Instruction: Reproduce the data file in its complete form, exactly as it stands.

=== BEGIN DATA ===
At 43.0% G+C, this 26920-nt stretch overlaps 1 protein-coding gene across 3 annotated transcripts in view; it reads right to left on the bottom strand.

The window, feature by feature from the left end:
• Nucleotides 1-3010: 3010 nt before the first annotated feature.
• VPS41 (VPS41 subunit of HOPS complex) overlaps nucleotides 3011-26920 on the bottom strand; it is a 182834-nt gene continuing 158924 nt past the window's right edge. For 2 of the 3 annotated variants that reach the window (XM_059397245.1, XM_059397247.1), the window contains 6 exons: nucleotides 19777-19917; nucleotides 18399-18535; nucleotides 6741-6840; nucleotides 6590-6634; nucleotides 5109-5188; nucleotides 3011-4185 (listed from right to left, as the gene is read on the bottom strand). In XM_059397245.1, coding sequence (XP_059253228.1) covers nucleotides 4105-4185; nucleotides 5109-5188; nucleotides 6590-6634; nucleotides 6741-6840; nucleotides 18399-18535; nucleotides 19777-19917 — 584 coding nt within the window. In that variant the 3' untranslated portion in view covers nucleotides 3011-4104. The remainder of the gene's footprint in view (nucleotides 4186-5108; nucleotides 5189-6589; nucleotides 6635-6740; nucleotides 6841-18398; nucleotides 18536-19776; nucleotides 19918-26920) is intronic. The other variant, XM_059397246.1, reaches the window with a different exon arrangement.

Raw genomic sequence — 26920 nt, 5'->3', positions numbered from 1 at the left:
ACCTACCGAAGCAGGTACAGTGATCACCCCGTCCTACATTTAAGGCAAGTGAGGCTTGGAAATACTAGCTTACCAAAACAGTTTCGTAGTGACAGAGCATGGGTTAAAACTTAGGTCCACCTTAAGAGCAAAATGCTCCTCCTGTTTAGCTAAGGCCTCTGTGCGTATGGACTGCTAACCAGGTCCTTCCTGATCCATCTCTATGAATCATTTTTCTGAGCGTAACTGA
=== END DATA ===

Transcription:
At 43.0% G+C, this 26920-nt stretch overlaps 1 protein-coding gene across 3 annotated transcripts in view; it reads right to left on the bottom strand.

The window, feature by feature from the left end:
• Nucleotides 1-3010: 3010 nt before the first annotated feature.
• VPS41 (VPS41 subunit of HOPS complex) overlaps nucleotides 3011-26920 on the bottom strand; it is a 182834-nt gene continuing 158924 nt past the window's right edge. For 2 of the 3 annotated variants that reach the window (XM_059397245.1, XM_059397247.1), the window contains 6 exons: nucleotides 19777-19917; nucleotides 18399-18535; nucleotides 6741-6840; nucleotides 6590-6634; nucleotides 5109-5188; nucleotides 3011-4185 (listed from right to left, as the gene is read on the bottom strand). In XM_059397245.1, coding sequence (XP_059253228.1) covers nucleotides 4105-4185; nucleotides 5109-5188; nucleotides 6590-6634; nucleotides 6741-6840; nucleotides 18399-18535; nucleotides 19777-19917 — 584 coding nt within the window. In that variant the 3' untranslated portion in view covers nucleotides 3011-4104. The remainder of the gene's footprint in view (nucleotides 4186-5108; nucleotides 5189-6589; nucleotides 6635-6740; nucleotides 6841-18398; nucleotides 18536-19776; nucleotides 19918-26920) is intronic. The other variant, XM_059397246.1, reaches the window with a different exon arrangement.

Raw genomic sequence — 26920 nt, 5'->3', positions numbered from 1 at the left:
ACCTACCGAAGCAGGTACAGTGATCACCCCGTCCTACATTTAAGGCAAGTGAGGCTTGGAAATACTAGCTTACCAAAACAGTTTCGTAGTGACAGAGCATGGGTTAAAACTTAGGTCCACCTTAAGAGCAAAATGCTCCTCCTGTTTAGCTAAGGCCTCTGTGCGTATGGACTGCTAACCAGGTCCTTCCTGATCCATCTCTATGAATCATTTTTCTGAGCGTAACTGA